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Politics

Philippines' Muslim region takes shape as headwinds blow

Extremist violence and shaky transition a test for new autonomous government

Murad Ebrahim, chairman of the Moro Islamic Liberation Front, gestures after casting his vote on the autonomous region in Maguindanao Province in January.   © Reuters

MANILA -- As the Philippines begins the work of creating a new Muslim autonomous government in the southern island of Mindanao in 2022, the peace process faces an uphill battle in the face of opposition from hardliners calling for outright independence.

The final of two rounds of voting was completed Wednesday, giving a rough outline of the region that will be included in the arrangement. In January, the current five provincial members of the existing Autonomous Region in Muslim Mindanao, plus Cotabato City, voted to participate in the new arrangement. This resulted in the so-called Bangsamoro Autonomous Region legally coming into existence.

This was followed by Wednesday's vote in Lanao del Norte Province and portions of Cotabato Province on the island on whether to take part in the autonomous region. Final results for that vote were pending as of Friday evening.

The current Autonomous Region in Muslim Mindanao has been deemed a failure because of its undeveloped institutions and high levels of corruption. President Rodrigo Duterte signed a law last year to create the new autonomous region in hopes of making peace with separatist Muslim rebels who have fought the national government for decades.

"There should be good, effective governance," Carlito Galvez, the presidential adviser on the peace process, quoted Duterte as saying earlier this month. "We must have sincere public servants with no record of corruption."

A transitional government will run the region through 2022. Duterte will soon name 80 members to the transition authority and, pending parliamentary approval, a government of 15 ministers will be formed. Murad Ebrahim of the Moro Islamic Liberation Front, the country's largest Muslim rebel group which signed the peace process deal with Manila, is expected to lead it as chief minister.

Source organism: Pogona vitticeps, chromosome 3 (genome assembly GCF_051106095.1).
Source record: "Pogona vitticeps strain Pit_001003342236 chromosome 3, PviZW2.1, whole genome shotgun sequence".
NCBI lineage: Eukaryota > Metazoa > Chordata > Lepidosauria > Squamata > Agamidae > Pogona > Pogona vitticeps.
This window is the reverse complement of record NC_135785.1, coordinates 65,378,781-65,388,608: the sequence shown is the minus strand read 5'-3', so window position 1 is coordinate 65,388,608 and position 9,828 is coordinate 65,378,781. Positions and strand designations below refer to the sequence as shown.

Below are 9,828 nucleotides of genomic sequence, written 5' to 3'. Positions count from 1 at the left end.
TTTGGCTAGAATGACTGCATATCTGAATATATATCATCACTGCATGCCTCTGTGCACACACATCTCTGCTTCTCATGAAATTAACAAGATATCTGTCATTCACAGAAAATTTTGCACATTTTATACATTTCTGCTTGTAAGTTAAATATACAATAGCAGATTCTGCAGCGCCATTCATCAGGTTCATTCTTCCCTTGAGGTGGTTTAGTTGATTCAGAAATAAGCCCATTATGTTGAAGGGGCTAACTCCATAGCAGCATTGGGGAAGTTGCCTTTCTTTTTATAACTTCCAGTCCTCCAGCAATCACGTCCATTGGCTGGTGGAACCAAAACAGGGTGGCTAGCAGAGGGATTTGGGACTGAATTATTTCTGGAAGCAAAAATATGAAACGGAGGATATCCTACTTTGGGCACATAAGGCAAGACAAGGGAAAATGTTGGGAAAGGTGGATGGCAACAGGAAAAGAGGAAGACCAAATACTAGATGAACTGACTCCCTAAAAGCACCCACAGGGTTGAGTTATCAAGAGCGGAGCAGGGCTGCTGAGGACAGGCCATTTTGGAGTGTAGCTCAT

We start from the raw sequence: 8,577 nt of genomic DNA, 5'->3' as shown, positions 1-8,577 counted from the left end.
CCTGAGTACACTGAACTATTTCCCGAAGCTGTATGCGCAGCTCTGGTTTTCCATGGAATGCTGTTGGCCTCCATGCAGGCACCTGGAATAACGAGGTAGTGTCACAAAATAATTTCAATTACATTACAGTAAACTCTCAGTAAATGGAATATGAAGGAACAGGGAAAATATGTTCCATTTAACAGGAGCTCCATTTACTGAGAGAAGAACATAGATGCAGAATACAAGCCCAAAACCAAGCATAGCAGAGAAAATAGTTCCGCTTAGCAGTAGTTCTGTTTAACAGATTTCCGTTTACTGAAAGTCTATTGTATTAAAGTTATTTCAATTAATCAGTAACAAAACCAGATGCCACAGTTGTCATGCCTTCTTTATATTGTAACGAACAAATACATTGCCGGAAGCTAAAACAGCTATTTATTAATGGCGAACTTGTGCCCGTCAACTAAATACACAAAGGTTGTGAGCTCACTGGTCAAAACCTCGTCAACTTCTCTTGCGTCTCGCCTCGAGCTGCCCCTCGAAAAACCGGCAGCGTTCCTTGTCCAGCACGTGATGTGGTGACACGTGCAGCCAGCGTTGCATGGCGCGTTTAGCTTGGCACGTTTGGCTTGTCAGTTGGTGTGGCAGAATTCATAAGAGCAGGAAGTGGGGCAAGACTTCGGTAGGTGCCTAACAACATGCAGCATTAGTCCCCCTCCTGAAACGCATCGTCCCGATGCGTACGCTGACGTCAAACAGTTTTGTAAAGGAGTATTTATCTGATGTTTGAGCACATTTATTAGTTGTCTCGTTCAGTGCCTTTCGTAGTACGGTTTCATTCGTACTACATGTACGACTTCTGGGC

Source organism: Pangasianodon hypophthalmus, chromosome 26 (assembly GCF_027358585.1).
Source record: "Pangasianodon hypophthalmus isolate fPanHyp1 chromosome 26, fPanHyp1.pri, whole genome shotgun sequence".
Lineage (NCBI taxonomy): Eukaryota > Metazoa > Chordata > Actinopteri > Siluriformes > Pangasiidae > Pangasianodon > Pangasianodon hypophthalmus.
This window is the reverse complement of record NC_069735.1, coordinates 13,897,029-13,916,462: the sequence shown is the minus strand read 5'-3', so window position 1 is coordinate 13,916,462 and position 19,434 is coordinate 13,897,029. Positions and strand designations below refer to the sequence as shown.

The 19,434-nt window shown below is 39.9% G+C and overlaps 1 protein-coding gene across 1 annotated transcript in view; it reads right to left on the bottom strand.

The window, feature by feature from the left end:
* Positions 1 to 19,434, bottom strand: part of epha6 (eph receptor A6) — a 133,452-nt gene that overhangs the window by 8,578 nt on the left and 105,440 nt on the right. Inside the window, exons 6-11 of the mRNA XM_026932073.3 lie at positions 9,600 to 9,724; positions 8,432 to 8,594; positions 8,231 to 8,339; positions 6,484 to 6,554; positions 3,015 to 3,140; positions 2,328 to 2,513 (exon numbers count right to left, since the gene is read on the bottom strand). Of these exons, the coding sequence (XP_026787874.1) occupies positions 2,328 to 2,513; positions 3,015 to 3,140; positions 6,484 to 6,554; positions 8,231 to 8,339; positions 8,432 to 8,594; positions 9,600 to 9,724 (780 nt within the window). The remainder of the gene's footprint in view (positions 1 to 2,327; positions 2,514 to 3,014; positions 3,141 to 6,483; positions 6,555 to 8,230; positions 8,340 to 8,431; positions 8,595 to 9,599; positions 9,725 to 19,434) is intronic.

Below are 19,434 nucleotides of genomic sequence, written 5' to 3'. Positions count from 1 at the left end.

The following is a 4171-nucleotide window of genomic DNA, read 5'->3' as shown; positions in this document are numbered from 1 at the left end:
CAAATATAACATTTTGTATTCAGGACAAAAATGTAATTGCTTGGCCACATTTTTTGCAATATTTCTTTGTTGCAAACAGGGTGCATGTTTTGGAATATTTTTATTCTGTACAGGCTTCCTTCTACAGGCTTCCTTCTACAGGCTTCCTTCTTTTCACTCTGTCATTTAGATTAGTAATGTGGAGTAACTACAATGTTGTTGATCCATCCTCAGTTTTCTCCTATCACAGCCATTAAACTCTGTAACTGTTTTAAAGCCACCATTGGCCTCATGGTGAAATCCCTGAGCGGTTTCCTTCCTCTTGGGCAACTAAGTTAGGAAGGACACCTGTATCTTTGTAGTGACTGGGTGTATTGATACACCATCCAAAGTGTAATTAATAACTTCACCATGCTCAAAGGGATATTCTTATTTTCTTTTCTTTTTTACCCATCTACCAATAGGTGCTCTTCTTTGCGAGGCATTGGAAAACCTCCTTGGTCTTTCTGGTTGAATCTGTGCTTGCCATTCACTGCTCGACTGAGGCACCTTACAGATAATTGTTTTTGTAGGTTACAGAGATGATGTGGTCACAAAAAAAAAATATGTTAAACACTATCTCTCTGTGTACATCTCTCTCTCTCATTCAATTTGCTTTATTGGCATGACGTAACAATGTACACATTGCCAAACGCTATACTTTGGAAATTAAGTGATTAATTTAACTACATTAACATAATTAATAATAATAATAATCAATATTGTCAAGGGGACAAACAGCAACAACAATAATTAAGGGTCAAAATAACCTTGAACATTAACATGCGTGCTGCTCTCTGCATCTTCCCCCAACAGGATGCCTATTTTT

Although the peace process appears to have passed a critical juncture, hard-line groups pushing for outright independence on Mindanao and nearby islands remain opposed to the arrangement. After the January referendum, two bombings in the Sulu provincial capital of Jolo, located on an island near Mindanao, killed 23 people.

The transitional government may also have its share of troubles. The Autonomous Region in Muslim Mindanao is to be dissolved at the end of June, with a portion of its 6,000 or so staffers to be absorbed by the Bangsamoro arrangement. But a long delay for the second referendum has left little in the way of a transition period. With the region home to more than 4 million people, it puts the transitional government with an almost complete lack of administrative know-how on a course to turmoil, analysts say.

While many past presidents have given up on a final peace agreement for the region, Mindanao native Duterte has pushed it to where it is today. But there are many more hurdles to cross before the process is finished.

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